Lake Wobegon Preps for 14th Annual Marathon; Opens Doors to Brookings Runners
Words By Jonathon Heide
Central Minnesota Marathon accepts South Dakota runners who faced race cancelation
The 14th running of the Lake Wobegon Trail Marathon takes place May 14, and a few late entries will be at the starting line after 80- to 90-mile-per-hour winds destroyed portions of South Dakota, forcing a cancellation of the Brookings Marathon set for the same day.
Normally the last day to register for the Lake Wobegon race is 10 days before the start. But when race director Jeff Jansson heard about the tragic turn of events May 13, he reached out to let runners know they could join with the nearly 300 already registered for Saturday’s event.
“The runners’ schedules are set, and it would be a shame to give it up,” he said while noting his respect for the well-run event in Brookings.
Both Minnesota and South Dakota have had cooler, wetter spring seasons this year. Although there were storms in the forecast for the week, the weekend weather looked good for both Brookings and Holdingford, Minnesota, where the Wobegon race begins. The weather got serious on Wednesday night, setting off tornado sirens and uprooting trees across the Midwest. It was followed by a devastating front that carried straight line winds to Brookings the next night, May 12.
Runners change plans after winds devastate SD city
“It was about 5:30 the sky literally turned black and within 15 minutes you could see the wall of clouds and dust coming,” Brookings race director Matt Bien said Friday. “They were estimating 80- to 90-mile-per-hour winds. Hundreds of trees across the community are down. We haven’t had power for 20 hours or so now.”
Bien said that after the storm went through Thursday night, he knew things were going to be challenging for the race to run on Saturday. So at 4:30 a.m. Friday morning, he was out with the other marathon organizers and volunteers, each on a separate section of the course, cutting and clearing trees to prepare for the race.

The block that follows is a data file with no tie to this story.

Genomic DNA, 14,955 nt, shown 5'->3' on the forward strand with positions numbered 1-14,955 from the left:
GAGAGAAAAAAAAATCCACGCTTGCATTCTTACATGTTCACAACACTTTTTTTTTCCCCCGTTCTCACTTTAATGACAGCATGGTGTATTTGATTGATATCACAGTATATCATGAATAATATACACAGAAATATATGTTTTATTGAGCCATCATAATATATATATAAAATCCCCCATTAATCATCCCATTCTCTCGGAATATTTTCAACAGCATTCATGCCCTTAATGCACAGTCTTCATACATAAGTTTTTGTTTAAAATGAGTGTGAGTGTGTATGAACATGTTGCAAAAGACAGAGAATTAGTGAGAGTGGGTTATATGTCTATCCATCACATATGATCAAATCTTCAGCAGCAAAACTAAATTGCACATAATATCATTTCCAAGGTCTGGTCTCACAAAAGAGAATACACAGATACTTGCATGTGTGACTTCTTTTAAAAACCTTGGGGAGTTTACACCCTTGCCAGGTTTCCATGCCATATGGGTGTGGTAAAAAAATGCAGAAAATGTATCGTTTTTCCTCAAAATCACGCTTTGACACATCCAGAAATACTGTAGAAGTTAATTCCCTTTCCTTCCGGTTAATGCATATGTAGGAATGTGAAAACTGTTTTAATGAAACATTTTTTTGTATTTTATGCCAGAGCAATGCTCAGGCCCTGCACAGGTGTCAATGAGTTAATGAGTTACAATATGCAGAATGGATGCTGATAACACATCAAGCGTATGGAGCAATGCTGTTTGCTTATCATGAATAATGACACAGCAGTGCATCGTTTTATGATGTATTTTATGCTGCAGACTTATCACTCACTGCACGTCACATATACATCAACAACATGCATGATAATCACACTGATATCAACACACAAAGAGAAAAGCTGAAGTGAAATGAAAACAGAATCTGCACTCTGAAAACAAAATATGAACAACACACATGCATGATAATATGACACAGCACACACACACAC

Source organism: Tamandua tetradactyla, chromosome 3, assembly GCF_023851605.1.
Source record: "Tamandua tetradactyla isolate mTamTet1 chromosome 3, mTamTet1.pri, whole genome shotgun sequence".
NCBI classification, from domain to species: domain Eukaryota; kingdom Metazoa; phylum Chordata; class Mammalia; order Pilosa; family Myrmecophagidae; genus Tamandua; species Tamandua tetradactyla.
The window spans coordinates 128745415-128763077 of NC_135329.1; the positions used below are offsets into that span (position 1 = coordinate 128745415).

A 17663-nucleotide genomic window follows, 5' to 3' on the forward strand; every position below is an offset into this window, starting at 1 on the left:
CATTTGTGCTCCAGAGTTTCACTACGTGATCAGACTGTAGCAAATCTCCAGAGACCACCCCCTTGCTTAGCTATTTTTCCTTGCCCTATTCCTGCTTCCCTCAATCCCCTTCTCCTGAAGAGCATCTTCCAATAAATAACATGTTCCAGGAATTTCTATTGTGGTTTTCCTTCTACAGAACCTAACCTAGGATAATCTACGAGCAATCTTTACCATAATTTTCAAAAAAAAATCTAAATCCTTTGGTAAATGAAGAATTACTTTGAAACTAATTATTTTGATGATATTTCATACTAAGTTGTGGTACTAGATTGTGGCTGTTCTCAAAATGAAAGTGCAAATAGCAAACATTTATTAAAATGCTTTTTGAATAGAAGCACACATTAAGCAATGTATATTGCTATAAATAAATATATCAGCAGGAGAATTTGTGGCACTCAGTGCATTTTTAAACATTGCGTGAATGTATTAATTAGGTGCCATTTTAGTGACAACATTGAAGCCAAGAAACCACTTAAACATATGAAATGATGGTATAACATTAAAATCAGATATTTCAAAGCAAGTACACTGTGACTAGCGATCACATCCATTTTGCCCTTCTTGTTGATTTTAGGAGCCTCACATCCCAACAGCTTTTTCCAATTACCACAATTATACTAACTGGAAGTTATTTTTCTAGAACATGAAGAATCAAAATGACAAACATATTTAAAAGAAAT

“We were going for it,” Bien said. “Though we were all seeing pieces of [the storm’s damage] and couldn’t see the bigger picture.”
As the morning went on and the full scale of the damage came into view, the city assessed the scale of the damage and canceled the race, which has been run since 1970. Bien said he was shell shocked, but that it was out of his hands.
“The city made the decision … it was the right call. With no power, no street lights, there’s literally an accident waiting to happen on every corner.”
“They were estimating 80- to 90-mile-per-hour winds. Hundreds of trees across the community are down. We haven’t had power for 20 hours or so now.”
—Brookings Race Director Matt Bien
Runners who had already traveled into town didn’t have options for restaurants, gas stations, or hotels, unless the place had backup generators running. One gas station under generator power had a line of cars that snaked down the road.
“Runners are hearty; there’s no question some could have made it happen. But that’s not where the city needs to focus today,” Bien said. “I just feel bad for people when you can’t make the decision until that close to the start. People have put a lot of effort into training; a lot of effort into preparation, it’s still not easy.”
For runners who couldn’t make it to Minnesota for the Lake Wobegon Trail Marathon, Bien said that Brookings may try putting on a fall event to keep the longstanding race tradition from missing another year.
mn race is rrca championship
The Lake Wobegon Marathon race has been named the Road Runner’s Club of America State Championship Marathon. The RRCA is a national group, but state clubs often designate state championships as well.
The marathon was started in 2008 and has been run each year except 2020. The route is unchanging as the horizon over the farm fields it runs through. Only one year did the route shift: the first year, because of construction on a bridge. Another year, an arsonist set fire to the wood planks on a bridge that crosses Schwinghammer Lake, but the bridge was repaired in time for the race. And as of 2021, three runners have made the trek each year.